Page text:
Popular Front for the Liberation of Palestine–General Command (PFLP–GC)

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Palestinian movement (Al-Jabha al-Shaʿbiya li-Tahrir Filastni–Al-Qiyada al-ʿAmma) created by Ahmad Jibril and Ahmad Zaʿrur in November 1968, after breaking with the Popular Front for the Liberation of Palestine (PFLP), claiming they wanted to concentrate on the struggle rather than politics. A radical, secular, socialist movement, the Popular Front for the Liberation of Palestine–General Command (PFLP–GC) advocated armed struggle and rejected any negotiated solution with Israel. It was backed by Syria, Libya, and Iran, who supplied them well with arms. Its headquarters was located in the suburbs of Damascus, while a section of its operational department was based in Lebanon. The PFLP–GC made itself known on 2 February 1970 when it destroyed a Swissair plane, killing 47 people, by placing a bomb aboard, which exploded in flight en route to Tel Aviv. From this date, the movement specialized in booby-trapped letters and suicide attacks. In April 1974 the PFLP–GC attacked a kibbutz at Kiryat Shimona, took hostages and attempted to trade them for 100 Palestinian prisoners. The operation failed and the guerrillas and 18 hostages were killed. In 1974, the PFLP-GC joined the Palestine Liberation Organization (PLO).

In 1977, the pro-Syrian policies favored by Jibril prompted Muhammad Zaydan to quit the PFLP–GC, to create the Palestine Liberation Front (PLF). Between 1978 and 1981, the PFLP–GC launched a campaign of armed actions against Israeli interests as well as Lebanese militia and other Palestinian splinter groups. During the 1980s, it participated in a number of attacks in liaison with the Irish Republican Army, the Armenian Secret Army for the Liberation of Armenia (ASALA), and Action Directe (a French terrorist organization). In 1982, when the PLO was expelled from Lebanon after the Israeli invasion, the PFLP–GC moved its headquarters to Damascus. In 1983, the PFLP–GC participated in a revolt against Yasir Arafat promoted by the Syrian regime; the resulting dissidence in the movement gave rise to the PFLP–GC–Temporary Command. In the following year, the PFLP–GC joined the Palestinian oppositional front, the Palestinian National Salvation Front (PNSF). A split in that movement, caused by Muhammad Shatta (Abu Jabir) and backed by al-Fatah, gave rise to the PFLP–GC–Special Command. This new organization had its headquarters in Cyprus. In 1984 Jibril and the PFLP–GC was expelled from the PLO for its definitively pro-Syrian attitude. In April 1985, through the intermediary of the International Red Cross and the former chancellor of Austria, Bruno Kreisky, the PFLP–GC negotiated an exchange of three Israeli soldiers, whom they had captured in Lebanon in September 1982, for 1,187 Palestinians imprisoned in Israel.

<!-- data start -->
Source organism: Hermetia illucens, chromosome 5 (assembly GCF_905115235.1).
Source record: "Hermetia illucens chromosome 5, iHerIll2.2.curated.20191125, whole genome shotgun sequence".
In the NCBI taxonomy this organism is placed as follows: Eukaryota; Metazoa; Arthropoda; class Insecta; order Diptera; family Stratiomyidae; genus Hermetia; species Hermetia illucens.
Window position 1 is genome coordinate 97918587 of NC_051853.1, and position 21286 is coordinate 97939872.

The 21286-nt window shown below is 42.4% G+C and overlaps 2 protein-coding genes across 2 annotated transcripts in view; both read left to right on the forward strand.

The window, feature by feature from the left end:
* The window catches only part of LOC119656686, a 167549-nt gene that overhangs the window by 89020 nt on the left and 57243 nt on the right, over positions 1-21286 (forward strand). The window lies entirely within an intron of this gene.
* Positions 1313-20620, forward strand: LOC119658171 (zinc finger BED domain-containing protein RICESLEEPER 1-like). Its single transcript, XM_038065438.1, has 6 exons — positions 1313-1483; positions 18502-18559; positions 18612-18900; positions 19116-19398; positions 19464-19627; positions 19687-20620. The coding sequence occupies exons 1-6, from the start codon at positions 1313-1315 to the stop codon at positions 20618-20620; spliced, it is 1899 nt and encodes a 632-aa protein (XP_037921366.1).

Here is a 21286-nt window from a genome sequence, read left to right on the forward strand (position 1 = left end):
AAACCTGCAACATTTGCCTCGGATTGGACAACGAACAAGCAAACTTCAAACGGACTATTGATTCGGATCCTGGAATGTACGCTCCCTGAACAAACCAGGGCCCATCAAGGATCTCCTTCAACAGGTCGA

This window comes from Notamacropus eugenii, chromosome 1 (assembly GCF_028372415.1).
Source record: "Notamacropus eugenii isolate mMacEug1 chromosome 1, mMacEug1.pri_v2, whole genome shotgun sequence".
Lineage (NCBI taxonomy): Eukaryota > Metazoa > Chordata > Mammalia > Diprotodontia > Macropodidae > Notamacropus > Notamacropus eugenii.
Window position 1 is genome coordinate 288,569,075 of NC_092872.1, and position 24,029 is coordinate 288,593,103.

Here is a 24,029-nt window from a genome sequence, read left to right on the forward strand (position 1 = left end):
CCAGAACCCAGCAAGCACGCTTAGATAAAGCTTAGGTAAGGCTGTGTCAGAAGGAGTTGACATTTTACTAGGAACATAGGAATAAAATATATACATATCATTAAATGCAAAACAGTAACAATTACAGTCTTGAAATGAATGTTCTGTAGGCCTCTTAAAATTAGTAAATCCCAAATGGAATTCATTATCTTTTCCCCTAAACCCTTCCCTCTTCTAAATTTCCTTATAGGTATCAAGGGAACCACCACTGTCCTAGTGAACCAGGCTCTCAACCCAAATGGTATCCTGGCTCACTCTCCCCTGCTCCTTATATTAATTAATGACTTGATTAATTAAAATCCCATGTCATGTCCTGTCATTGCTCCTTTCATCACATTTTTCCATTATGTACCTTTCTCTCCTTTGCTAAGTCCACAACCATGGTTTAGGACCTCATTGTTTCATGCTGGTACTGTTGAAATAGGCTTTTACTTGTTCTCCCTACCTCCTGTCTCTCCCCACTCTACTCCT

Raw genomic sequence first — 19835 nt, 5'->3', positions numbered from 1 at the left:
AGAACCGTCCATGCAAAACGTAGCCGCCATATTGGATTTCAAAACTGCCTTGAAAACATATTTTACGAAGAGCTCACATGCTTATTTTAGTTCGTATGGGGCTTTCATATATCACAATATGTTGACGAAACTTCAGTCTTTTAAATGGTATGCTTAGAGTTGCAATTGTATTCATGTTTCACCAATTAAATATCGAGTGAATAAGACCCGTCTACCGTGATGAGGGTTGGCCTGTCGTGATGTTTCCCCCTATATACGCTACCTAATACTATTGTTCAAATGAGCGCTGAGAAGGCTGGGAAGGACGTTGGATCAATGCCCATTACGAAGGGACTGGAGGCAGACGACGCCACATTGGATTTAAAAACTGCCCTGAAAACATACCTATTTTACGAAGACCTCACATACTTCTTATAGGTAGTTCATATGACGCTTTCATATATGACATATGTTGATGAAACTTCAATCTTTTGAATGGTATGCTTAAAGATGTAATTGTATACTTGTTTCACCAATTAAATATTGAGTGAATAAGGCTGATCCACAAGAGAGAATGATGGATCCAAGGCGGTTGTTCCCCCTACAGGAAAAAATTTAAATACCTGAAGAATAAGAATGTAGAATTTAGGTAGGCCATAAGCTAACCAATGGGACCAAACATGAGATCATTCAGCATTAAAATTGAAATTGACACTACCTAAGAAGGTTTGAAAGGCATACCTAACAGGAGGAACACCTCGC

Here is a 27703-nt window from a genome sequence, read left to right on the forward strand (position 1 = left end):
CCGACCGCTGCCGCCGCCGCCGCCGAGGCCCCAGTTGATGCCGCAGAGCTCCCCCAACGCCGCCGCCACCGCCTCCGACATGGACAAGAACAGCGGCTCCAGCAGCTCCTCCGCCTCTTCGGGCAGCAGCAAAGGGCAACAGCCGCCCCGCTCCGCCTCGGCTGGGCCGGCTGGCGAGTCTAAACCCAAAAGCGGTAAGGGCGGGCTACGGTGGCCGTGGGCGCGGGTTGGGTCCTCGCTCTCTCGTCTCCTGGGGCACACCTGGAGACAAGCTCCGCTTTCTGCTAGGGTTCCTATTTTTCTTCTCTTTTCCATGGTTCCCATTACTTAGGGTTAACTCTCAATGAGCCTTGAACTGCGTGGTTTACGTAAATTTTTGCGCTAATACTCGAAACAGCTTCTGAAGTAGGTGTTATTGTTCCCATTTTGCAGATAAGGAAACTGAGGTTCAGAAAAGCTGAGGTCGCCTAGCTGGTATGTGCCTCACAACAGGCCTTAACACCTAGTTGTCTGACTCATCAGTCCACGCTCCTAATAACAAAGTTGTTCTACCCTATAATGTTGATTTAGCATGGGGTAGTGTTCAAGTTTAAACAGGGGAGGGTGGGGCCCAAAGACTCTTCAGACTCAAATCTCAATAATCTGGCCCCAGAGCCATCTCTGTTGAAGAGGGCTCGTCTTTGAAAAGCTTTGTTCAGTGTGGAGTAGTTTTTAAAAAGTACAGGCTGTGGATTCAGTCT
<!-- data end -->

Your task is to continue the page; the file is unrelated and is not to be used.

In 1987 the movement effected a rapprochement with Iran, after which it retreated somewhat from its strictly secular orientation. In November of that year it staged a raid from South Lebanon into Israel by hang glider and killed six Israeli soldiers; this incident gave heart to many Palestinians and is said to have helped spark the first Intifada. In 1988 it established a radio station in Syria, Radio Jerusalem (Idhaʾt al-Quds), to broadcast into the occupied territories and encourage the resistance during the Intifada. Opposed to the Israeli-Palestinian Oslo Accords of 1993, the PFLP–GC joined the Alliance of Palestinian Forces (APF), and Ahmad Jibril made a death threat against Yasir Arafat, whom he accused of betraying the Palestinian cause. In 1994, an Islamic current, under the impetus of Mustafa Khamis, appeared in the movement, giving rise to a PFLP–Islamic GC. There was supposition that this new branch was created with Jibril's agreement to facilitate contacts of the PFLP–GC with Hizbullah and Palestinian Islamic Jihad. Thereafter, in the context of their opposition to the Oslo peace process, joint operations were mounted by the three movements. In December 1996, Khamis announced the creation of a new dissident party from the PFLP–GC, the Arab Union Party, which favored the policies of Arafat and was based in Jordan. Two trends exist within the movement: a radical wing, led by Jibril and, until his assassination by car bomb in 2002, his son Jihad, and a moderate wing, headed by the assistant secretary general of the movement, Talal Naji (Abu Jihad Talal). Weakened by financial crisis due to a reduction in external subsidies, as well as by personality conflicts and political dissension, the PFLP–GC has lost support in the occupied territories and has been largely inactive since the early 1990s.

SEE ALSO Alliance of Palestinian Forces; Arab Union Party; Fatah, al-; Intifada (1987–1993); Jibril, Ahmad; Palestine Liberation Front (1977); Palestine Liberation Organization; Palestinian National Salvation Front; Popular Front for the Liberation of Palestine; Zaydan, Muhammad.